Bear House by Onion

This house for toy-bear collectors in Thailand was conceived as a scaled-up version of the bears’ display cabinet.

Project: Bear house by Onion
Location: Cha-Am beach, Thailand
Interior Architect: Arisara Chaktranon , Siriyot Chaiamnuay, onion team
Area: 380 sq.m.
Completion year: 2012

The Bear House is a renovation of an existing three-storey residence, which has been reconfigured to provide a holiday home at Cha-Am Beach resort for a family who are avid collectors of the Japanese Bearbrick figurines.

The clients requested an exhibition area where they could display 17 of the toy bears, so designers Onion devised a multi-level cabinet filled with miniature staircases and ladders.

“We thought of the bears’ cabinet as the bears’ house,” designer Arisara Chaktranon told Dezeen.

The designers then introduced similar features into the humans house, such as a ladder that climbs up from a ground-floor lounge area to the uppermost ceiling of a triple-height space.

“The house itself is a replica of the bears’ cabinet,” said Chaktranon. “We enlarged the scale of the cabinet, then applied the same timber material to the cabinet and the house.

More ladders can be found inside the bedrooms. One leads up from the master bedroom to a suspended daybed, while another climbs up beside the bed in the children’s room.

Oak panels cover walls, floors and ceilings throughout the house, and there are windows and hatches between different rooms.

The designers invited Thai graffiti artists MMFK and P7 to decorate the walls of the living room and swimming-pool terrace. The duo painted a series of unique characters, including a one-eyed monster dressed as a sailor and a blue bear with stripy cheeks and eyebrows.

Other residences with integrated display areas include a house with a showroom for a car collector and a house with an integral art gallery.

See more architecture in Thailand, including a house with a bathroom that’s on show to a swimming pool.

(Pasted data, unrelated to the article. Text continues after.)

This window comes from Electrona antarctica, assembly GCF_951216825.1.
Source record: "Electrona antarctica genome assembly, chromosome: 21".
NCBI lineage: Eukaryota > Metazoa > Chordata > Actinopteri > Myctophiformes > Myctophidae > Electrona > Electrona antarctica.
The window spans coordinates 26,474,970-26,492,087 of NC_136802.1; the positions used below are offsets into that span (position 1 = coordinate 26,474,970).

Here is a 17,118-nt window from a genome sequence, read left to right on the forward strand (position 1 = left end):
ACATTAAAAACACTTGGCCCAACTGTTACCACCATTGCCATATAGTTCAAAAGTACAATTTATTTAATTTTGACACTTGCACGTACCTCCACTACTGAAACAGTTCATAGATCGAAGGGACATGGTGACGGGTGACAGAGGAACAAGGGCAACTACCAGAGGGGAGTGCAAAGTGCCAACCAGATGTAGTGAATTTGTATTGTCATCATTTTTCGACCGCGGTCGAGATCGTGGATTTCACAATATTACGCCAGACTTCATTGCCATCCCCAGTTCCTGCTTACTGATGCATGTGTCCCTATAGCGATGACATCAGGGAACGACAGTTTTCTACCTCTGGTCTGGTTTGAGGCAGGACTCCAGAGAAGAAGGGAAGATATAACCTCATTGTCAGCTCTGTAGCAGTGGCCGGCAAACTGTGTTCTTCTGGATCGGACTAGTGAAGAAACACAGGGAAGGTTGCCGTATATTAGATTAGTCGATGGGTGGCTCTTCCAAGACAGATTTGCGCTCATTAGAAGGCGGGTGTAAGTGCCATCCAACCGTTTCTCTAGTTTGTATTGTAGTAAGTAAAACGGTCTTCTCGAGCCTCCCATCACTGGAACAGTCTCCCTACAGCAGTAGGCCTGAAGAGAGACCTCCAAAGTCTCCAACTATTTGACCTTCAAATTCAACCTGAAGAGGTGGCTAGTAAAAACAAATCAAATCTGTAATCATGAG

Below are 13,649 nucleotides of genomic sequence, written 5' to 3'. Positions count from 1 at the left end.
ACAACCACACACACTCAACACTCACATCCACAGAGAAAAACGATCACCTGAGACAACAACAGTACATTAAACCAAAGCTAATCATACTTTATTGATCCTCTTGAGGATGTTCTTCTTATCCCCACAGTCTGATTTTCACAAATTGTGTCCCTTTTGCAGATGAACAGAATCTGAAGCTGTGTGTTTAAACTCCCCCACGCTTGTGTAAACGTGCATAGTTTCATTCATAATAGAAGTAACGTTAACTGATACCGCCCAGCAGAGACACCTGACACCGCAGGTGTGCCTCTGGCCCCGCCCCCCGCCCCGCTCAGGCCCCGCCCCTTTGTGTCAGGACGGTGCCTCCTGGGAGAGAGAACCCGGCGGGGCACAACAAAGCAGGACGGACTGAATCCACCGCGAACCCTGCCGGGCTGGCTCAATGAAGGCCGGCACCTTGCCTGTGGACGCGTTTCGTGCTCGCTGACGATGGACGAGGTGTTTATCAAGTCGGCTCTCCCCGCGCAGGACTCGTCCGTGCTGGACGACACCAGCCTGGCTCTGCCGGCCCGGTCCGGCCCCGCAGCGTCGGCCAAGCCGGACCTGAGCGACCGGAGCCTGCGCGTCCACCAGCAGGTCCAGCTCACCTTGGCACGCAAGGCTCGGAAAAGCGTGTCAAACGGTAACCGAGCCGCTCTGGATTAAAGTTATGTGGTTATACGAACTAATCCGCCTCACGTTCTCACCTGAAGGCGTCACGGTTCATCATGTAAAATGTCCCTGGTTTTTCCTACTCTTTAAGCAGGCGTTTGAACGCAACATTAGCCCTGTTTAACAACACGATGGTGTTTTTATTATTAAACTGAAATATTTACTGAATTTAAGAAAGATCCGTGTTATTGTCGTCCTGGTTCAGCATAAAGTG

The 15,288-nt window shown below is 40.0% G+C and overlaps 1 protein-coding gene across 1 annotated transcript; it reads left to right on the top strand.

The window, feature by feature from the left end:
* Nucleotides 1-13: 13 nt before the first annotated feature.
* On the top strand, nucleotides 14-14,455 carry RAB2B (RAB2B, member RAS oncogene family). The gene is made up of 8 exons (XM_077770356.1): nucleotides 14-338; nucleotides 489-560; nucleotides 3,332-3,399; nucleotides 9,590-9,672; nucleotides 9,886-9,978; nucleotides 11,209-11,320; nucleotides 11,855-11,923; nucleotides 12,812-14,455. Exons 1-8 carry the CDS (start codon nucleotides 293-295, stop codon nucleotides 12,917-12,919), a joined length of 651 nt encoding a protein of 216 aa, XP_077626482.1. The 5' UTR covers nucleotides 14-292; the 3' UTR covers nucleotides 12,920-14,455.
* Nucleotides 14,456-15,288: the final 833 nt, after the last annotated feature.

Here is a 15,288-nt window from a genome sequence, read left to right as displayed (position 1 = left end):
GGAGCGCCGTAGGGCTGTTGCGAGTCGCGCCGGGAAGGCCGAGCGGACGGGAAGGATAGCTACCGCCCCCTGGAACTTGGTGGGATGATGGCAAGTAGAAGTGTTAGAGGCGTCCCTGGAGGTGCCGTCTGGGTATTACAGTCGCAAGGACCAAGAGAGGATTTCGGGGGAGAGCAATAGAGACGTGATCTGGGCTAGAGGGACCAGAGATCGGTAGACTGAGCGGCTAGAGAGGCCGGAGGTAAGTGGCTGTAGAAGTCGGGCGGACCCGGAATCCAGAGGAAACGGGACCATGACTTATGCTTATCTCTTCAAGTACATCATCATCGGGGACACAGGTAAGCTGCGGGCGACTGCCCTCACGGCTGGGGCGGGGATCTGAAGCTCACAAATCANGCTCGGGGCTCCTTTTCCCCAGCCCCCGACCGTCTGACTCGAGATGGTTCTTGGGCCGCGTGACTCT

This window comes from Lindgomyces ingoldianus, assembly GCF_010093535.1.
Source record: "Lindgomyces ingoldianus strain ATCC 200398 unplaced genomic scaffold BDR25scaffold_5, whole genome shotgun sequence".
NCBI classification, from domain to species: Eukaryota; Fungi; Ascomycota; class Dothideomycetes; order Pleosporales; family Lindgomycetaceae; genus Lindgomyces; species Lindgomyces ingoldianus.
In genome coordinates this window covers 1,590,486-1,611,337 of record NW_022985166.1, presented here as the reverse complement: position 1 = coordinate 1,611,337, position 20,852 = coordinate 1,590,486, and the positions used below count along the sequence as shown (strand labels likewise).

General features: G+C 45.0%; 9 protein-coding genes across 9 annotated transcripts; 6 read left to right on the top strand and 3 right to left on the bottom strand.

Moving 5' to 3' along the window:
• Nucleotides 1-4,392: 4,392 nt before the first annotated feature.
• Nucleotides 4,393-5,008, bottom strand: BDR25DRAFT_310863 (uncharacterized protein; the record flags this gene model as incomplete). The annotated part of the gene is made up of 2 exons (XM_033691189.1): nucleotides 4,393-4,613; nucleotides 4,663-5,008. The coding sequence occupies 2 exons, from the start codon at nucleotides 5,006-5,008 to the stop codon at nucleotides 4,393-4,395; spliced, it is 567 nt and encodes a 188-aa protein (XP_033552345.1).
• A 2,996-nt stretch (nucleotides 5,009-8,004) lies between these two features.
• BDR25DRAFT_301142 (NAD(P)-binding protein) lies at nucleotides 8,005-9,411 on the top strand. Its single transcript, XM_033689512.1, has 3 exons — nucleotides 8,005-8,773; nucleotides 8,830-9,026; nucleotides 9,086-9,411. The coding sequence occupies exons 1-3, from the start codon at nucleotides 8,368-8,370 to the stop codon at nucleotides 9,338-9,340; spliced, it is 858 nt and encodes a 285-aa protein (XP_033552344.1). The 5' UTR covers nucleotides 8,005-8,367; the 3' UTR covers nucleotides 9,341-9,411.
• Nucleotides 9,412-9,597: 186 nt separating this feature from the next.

Here’s a project description from the designers:

Bear House

Bear House is on Cha-Am Beach, a famous seaside resort town in central Thailand, three hours drive from Bangkok. The brief is to renovate a three-storey building of eight metres wide and twenty-eight metres long, utilising an area of three-hundred and eighty square metres, turning it into a second home of the Sahawat family. When the interior construction started, in December 2011, the boy of the family was two years old. A baby was expected. In April 2012, Bear House was happily finished.

Bear House belongs to the Thai Be@rbrick collectors. Sittawat Sahawat and Nipapat Sahawat are siblings who are fascinated by various sizes and styles of Be@rbrick toys, produced by the Japanese company Medicom Toy Incorporated. Be@rbrick is an anthropomorphised bear with a simplified form and pot belly. Each plastic figure features nine parts, namely head, torso, hips, arms, hands and legs. It has flexible joints and a swivelled head. Many artists have created decorative patterns for the standard mould such as the British fashion designer Vivian Westwood and Stash who is considered one of New York’s graffiti legends. In the Sahawat family’s collection, the major figures are BAPE camouflage print. They are twenty-eight centimetres high and referred to as 400% Be@rbricks as its actual size, or a 100% Be@rbrick, is seven centimetres high.